Here, we would like to share a bit more on how this PoC is implemented. Enjenius is built using Langchain, OpenAI, Weaviate & Gradio. We have talked about Langchain before, in our blog of implementing Large Language Models [1], but we since we are a big fan, we will mention it shortly again.

Takeaway 1: Langchain is and will be your go-to

Langchain [2] has a large range of functionalities, including agents, custom tools, information retrieval, and chatbot functionalities. It has received a lot of attention in the last couple of months and with good reason. Langchain is a fast, open-source framework that lowers the barrier to productize LLMs. Because of the wide range of features, Langchain can also be a bit overwhelming at first, but it is worth the effort. The implemented bot depends on a couple of functionalities of Langchain, including chat history and a Q&A chain with multiple retrieval sources. It is expected that the features Langchain offers will be improved and expanded in the near-future, as Langchain is the trendiest web framework of 2023.

Takeaway 2: Validate truthfulness constantly

LLMs have the tendency to hallucinate, which means the model is outputting false information while sounding very convincing. Especially when you fine-tune a model, it can look like it is giving reasonable answers, but they might be false. Additionally, fine-tuning a model is a costly task where quality data is needed. Therefore, we chose to implement retrieval augmentation, a nice way to make the model know more about Enjins without finetuning. This did sometimes confused Enjenius, where it mixed up Enjins with Enjin, a product ecosystem built around Blockchain and NFTs. But by better explaining within the retriever tool that it knows everything about Enjins, that did solve the issue.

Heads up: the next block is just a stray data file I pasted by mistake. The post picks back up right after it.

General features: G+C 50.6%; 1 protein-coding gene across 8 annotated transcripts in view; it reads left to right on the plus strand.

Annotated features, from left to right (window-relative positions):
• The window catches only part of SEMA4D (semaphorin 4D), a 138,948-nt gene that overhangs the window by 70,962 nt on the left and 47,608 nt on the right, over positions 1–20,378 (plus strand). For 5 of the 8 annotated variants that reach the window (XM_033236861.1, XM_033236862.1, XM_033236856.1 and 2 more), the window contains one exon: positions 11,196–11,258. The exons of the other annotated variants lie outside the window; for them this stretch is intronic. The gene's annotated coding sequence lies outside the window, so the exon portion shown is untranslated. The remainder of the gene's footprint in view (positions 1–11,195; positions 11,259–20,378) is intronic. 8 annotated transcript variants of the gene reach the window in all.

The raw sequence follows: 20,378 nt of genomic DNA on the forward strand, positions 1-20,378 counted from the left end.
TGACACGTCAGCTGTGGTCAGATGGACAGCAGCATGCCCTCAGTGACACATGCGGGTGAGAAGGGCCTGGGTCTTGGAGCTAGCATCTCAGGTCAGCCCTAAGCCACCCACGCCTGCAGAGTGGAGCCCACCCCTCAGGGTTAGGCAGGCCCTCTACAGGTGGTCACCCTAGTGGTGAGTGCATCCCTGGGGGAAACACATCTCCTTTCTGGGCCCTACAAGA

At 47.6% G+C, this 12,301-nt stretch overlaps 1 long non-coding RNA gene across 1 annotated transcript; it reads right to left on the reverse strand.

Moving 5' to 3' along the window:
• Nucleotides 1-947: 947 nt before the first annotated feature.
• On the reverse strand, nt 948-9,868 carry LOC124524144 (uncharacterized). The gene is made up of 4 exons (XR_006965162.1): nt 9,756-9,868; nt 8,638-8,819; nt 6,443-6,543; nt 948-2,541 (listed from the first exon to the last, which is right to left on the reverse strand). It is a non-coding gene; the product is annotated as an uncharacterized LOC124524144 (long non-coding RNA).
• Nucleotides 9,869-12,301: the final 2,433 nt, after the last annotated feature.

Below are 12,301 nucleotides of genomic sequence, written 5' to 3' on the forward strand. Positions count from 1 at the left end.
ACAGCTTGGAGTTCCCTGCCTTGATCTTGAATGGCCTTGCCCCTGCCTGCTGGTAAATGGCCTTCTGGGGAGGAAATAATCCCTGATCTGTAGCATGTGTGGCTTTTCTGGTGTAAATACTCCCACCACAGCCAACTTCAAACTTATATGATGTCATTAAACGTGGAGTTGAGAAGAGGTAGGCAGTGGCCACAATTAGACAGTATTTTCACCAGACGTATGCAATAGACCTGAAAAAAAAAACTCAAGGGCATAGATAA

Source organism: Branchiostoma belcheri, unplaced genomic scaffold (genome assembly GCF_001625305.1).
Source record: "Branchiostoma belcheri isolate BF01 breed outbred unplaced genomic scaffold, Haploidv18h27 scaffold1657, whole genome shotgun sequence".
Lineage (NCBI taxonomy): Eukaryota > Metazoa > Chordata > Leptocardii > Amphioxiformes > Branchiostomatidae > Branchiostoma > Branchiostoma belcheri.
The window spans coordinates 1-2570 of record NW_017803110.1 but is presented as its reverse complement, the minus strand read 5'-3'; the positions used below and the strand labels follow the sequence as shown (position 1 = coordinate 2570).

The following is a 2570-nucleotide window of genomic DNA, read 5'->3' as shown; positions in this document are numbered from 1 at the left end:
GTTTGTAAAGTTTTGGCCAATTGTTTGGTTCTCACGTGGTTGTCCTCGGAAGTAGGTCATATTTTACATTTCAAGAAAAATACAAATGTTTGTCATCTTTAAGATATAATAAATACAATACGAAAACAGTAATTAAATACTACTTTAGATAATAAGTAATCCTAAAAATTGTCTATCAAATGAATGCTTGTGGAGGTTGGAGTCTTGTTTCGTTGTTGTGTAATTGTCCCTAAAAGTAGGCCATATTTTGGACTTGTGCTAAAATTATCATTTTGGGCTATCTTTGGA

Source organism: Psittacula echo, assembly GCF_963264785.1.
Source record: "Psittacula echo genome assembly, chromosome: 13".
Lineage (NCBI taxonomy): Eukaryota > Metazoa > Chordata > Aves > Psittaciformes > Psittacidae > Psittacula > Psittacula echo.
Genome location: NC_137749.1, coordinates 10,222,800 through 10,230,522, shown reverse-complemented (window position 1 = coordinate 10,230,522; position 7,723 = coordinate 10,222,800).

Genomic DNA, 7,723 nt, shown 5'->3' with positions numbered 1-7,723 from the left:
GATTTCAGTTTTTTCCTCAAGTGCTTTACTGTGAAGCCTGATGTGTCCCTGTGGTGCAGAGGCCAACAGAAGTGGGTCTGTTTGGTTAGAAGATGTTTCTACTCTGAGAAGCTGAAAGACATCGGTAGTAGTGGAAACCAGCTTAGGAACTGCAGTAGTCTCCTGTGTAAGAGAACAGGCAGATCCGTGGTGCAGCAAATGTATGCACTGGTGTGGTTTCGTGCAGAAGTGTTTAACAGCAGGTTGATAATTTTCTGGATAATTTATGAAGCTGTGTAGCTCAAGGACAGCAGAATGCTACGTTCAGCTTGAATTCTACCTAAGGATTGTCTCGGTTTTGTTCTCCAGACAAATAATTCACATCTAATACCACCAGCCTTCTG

Takeaway 3: Find the right vector databases, being a crucial element for every LLM solution

The data comes from multiple sources, including the Enjins website and a specifically written document to further support the chatbot. This information then needs to be retrieved in a smart way and provided to the model. For this the Chatbot we chose Weaviate [3], an open source cloud vector database provider that has advanced retrieval technologies for syntactical and semantical search. All data is split into smaller chunks and saved into the database. When the user asks something, the LLM will choose which of those chunks is most relevant and will then ask Weaviate to perform a search based on the question and type.

When we started, we had setup a ChromaDB. This was easier to setup, because it, for example, did not ask for a class schema definition when uploading data. But for this concept, we saw that ChromaDB did not always retrieved the most relevant documents. Therefore we switched to Weaviate, where the retrieved documents were a lot better.

Takeaway 4: Inference speed is a challenge

At this point, the bot is still quite slow with response rates up to 20–30 seconds. We used the OpenAI implementation within Langchain, but this was unfortunately quite slow sometimes.

To deploy, we used two approaches. First, as a huggingface Space, which is a free, fast, and easy way to deploy small ML apps. But we also deployed it to a Google Run instance using a Docker. By doing this, you bypass the queue that exists in Huggingface Spaces, which does make it a little bit faster. In the future, we want to dive into how to improve the response time of the chatbot by optimizing the way we use Langchain and looking into solutions like Langchain-Serve. We also want to improve the custom input prompt as this will make it fit better into certain other use cases.

If you are interested in experimenting with different generative AI proof of concepts, let us know. Happy to explore both the impact side as well as the feasibility side. Feel free to send a mail to